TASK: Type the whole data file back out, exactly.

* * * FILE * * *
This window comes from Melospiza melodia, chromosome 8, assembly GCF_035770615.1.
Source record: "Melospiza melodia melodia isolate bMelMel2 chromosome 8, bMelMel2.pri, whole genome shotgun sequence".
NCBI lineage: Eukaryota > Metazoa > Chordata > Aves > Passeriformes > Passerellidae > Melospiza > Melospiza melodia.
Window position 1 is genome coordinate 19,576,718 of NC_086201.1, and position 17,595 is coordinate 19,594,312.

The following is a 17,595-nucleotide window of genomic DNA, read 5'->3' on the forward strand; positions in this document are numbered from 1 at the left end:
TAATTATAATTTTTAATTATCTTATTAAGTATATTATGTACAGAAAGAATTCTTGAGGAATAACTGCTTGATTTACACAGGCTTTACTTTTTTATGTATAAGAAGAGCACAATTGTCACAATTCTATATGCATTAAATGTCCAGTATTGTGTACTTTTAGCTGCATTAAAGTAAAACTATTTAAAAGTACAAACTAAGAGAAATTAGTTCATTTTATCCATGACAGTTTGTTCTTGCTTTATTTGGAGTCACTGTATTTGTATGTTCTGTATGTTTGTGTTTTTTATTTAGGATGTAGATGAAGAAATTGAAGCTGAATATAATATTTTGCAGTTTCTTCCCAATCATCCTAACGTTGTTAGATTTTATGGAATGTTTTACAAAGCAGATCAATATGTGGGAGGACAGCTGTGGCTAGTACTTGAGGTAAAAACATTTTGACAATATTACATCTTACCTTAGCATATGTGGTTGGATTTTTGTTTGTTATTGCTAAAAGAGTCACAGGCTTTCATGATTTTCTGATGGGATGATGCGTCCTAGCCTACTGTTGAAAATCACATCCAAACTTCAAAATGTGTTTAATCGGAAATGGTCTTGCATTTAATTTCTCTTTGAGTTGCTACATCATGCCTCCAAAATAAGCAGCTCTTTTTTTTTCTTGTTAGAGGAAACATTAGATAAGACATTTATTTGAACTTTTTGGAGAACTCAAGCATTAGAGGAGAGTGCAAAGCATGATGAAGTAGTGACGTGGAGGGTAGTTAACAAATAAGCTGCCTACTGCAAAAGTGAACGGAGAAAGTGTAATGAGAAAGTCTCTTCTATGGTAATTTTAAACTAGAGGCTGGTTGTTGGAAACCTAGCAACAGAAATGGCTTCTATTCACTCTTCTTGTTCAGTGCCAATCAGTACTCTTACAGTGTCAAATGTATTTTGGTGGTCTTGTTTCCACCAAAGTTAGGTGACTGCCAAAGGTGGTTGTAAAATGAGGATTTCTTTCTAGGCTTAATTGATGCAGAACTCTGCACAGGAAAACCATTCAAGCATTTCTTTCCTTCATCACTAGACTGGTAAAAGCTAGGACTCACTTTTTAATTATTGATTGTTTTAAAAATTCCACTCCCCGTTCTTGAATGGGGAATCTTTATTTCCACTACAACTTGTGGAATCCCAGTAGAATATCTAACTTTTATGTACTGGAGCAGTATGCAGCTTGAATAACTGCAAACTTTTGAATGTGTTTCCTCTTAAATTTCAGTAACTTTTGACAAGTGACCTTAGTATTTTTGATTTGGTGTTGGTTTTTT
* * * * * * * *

This window comes from Melospiza melodia, chromosome 8, assembly GCF_035770615.1.
Source record: "Melospiza melodia melodia isolate bMelMel2 chromosome 8, bMelMel2.pri, whole genome shotgun sequence".
NCBI lineage: Eukaryota > Metazoa > Chordata > Aves > Passeriformes > Passerellidae > Melospiza > Melospiza melodia.
Window position 1 is genome coordinate 19,576,718 of NC_086201.1, and position 17,595 is coordinate 19,594,312.

The following is a 17,595-nucleotide window of genomic DNA, read 5'->3' on the forward strand; positions in this document are numbered from 1 at the left end:
TAATTATAATTTTTAATTATCTTATTAAGTATATTATGTACAGAAAGAATTCTTGAGGAATAACTGCTTGATTTACACAGGCTTTACTTTTTTATGTATAAGAAGAGCACAATTGTCACAATTCTATATGCATTAAATGTCCAGTATTGTGTACTTTTAGCTGCATTAAAGTAAAACTATTTAAAAGTACAAACTAAGAGAAATTAGTTCATTTTATCCATGACAGTTTGTTCTTGCTTTATTTGGAGTCACTGTATTTGTATGTTCTGTATGTTTGTGTTTTTTATTTAGGATGTAGATGAAGAAATTGAAGCTGAATATAATATTTTGCAGTTTCTTCCCAATCATCCTAACGTTGTTAGATTTTATGGAATGTTTTACAAAGCAGATCAATATGTGGGAGGACAGCTGTGGCTAGTACTTGAGGTAAAAACATTTTGACAATATTACATCTTACCTTAGCATATGTGGTTGGATTTTTGTTTGTTATTGCTAAAAGAGTCACAGGCTTTCATGATTTTCTGATGGGATGATGCGTCCTAGCCTACTGTTGAAAATCACATCCAAACTTCAAAATGTGTTTAATCGGAAATGGTCTTGCATTTAATTTCTCTTTGAGTTGCTACATCATGCCTCCAAAATAAGCAGCTCTTTTTTTTTCTTGTTAGAGGAAACATTAGATAAGACATTTATTTGAACTTTTTGGAGAACTCAAGCATTAGAGGAGAGTGCAAAGCATGATGAAGTAGTGACGTGGAGGGTAGTTAACAAATAAGCTGCCTACTGCAAAAGTGAACGGAGAAAGTGTAATGAGAAAGTCTCTTCTATGGTAATTTTAAACTAGAGGCTGGTTGTTGGAAACCTAGCAACAGAAATGGCTTCTATTCACTCTTCTTGTTCAGTGCCAATCAGTACTCTTACAGTGTCAAATGTATTTTGGTGGTCTTGTTTCCACCAAAGTTAGGTGACTGCCAAAGGTGGTTGTAAAATGAGGATTTCTTTCTAGGCTTAATTGATGCAGAACTCTGCACAGGAAAACCATTCAAGCATTTCTTTCCTTCATCACTAGACTGGTAAAAGCTAGGACTCACTTTTTAATTATTGATTGTTTTAAAAATTCCACTCCCCGTTCTTGAATGGGGAATCTTTATTTCCACTACAACTTGTGGAATCCCAGTAGAATATCTAACTTTTATGTACTGGAGCAGTATGCAGCTTGAATAACTGCAAACTTTTGAATGTGTTTCCTCTTAAATTTCAGTAACTTTTGACAAGTGACCTTAGTATTTTTGATTTGGTGTTGGTTTTTT